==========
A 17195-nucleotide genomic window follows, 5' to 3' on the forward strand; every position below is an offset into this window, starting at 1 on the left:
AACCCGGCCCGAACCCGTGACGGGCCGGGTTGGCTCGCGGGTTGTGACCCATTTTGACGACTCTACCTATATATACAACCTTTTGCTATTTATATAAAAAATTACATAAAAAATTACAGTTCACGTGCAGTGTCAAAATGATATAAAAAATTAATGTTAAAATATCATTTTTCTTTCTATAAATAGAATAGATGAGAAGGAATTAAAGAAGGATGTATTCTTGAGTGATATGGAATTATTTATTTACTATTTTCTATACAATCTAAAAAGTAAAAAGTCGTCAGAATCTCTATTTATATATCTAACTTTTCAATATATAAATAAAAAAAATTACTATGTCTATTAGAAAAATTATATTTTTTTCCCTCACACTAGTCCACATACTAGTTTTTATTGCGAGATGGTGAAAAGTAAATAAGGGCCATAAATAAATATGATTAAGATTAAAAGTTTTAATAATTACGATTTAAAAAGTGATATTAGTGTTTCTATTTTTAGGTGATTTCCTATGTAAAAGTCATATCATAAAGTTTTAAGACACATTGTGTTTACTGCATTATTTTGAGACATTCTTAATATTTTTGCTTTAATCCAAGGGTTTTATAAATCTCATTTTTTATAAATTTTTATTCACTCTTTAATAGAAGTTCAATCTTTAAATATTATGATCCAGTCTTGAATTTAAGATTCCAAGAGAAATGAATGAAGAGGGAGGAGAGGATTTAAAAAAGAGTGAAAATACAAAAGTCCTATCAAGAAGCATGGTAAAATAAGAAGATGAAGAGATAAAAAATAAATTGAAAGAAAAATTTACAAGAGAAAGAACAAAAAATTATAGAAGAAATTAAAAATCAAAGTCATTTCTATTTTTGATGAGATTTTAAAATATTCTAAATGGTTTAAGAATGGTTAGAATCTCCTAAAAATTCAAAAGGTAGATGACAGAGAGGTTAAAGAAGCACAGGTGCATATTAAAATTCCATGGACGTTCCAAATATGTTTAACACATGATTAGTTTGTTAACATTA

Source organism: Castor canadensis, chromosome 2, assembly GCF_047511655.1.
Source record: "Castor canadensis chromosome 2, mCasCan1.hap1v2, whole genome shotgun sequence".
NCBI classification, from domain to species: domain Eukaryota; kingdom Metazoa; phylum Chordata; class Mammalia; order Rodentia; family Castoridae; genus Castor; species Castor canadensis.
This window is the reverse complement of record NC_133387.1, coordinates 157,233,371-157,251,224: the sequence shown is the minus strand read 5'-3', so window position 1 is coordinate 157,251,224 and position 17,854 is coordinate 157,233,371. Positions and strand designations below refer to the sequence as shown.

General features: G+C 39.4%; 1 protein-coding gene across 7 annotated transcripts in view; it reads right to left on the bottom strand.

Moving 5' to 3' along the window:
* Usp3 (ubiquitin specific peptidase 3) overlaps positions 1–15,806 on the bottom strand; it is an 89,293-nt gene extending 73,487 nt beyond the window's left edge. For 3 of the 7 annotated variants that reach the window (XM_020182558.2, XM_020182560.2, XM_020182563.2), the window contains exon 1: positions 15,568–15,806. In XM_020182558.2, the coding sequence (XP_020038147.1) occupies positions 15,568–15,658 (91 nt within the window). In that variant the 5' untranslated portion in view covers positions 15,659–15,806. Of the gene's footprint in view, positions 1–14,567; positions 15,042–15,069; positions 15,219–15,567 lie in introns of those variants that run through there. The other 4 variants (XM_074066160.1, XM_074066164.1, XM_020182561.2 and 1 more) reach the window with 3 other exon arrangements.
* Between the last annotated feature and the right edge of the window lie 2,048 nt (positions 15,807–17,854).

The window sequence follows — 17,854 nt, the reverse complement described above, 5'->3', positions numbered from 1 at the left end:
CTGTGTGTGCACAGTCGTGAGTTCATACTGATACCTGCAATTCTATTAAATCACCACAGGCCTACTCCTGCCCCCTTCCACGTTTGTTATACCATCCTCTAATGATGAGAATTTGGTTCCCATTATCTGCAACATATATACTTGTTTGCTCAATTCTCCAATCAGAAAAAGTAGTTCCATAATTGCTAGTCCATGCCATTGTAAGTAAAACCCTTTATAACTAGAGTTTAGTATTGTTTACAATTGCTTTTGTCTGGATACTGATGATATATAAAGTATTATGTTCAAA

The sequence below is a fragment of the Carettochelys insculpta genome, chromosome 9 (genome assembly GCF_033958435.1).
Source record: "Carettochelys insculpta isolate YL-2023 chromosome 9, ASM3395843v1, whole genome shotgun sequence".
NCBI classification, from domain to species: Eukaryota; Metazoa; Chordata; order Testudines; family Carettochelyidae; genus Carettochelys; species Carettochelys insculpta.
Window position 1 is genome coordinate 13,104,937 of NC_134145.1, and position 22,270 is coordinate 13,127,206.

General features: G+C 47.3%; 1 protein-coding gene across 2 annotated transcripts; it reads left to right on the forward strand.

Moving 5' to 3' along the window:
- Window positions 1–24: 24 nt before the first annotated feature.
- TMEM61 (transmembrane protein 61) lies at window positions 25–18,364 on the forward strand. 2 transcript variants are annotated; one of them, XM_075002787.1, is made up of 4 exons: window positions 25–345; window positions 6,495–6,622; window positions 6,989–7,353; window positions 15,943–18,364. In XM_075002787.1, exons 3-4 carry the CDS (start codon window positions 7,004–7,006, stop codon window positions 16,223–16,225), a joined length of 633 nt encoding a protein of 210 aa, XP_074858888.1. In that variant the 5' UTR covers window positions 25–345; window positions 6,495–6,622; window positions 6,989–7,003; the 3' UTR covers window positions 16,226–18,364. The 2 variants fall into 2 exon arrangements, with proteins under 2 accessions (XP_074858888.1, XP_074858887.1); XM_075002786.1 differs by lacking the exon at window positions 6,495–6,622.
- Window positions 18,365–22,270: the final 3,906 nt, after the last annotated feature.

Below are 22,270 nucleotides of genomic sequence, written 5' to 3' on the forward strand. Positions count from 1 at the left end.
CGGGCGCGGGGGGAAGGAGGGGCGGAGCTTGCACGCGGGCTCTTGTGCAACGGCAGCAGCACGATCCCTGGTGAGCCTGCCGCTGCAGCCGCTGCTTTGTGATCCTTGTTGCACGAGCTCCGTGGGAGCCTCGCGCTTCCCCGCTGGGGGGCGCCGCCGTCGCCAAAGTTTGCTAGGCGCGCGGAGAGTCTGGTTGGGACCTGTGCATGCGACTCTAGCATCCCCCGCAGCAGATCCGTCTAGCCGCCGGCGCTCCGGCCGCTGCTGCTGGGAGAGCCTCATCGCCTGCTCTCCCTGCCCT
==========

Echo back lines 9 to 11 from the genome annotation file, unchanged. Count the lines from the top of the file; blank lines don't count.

* Usp3 (ubiquitin specific peptidase 3) overlaps positions 1–15,806 on the bottom strand; it is an 89,293-nt gene extending 73,487 nt beyond the window's left edge. For 3 of the 7 annotated variants that reach the window (XM_020182558.2, XM_020182560.2, XM_020182563.2), the window contains exon 1: positions 15,568–15,806. In XM_020182558.2, the coding sequence (XP_020038147.1) occupies positions 15,568–15,658 (91 nt within the window). In that variant the 5' untranslated portion in view covers positions 15,659–15,806. Of the gene's footprint in view, positions 1–14,567; positions 15,042–15,069; positions 15,219–15,567 lie in introns of those variants that run through there. The other 4 variants (XM_074066160.1, XM_074066164.1, XM_020182561.2 and 1 more) reach the window with 3 other exon arrangements.
* Between the last annotated feature and the right edge of the window lie 2,048 nt (positions 15,807–17,854).

The window sequence follows — 17,854 nt, the reverse complement described above, 5'->3', positions numbered from 1 at the left end: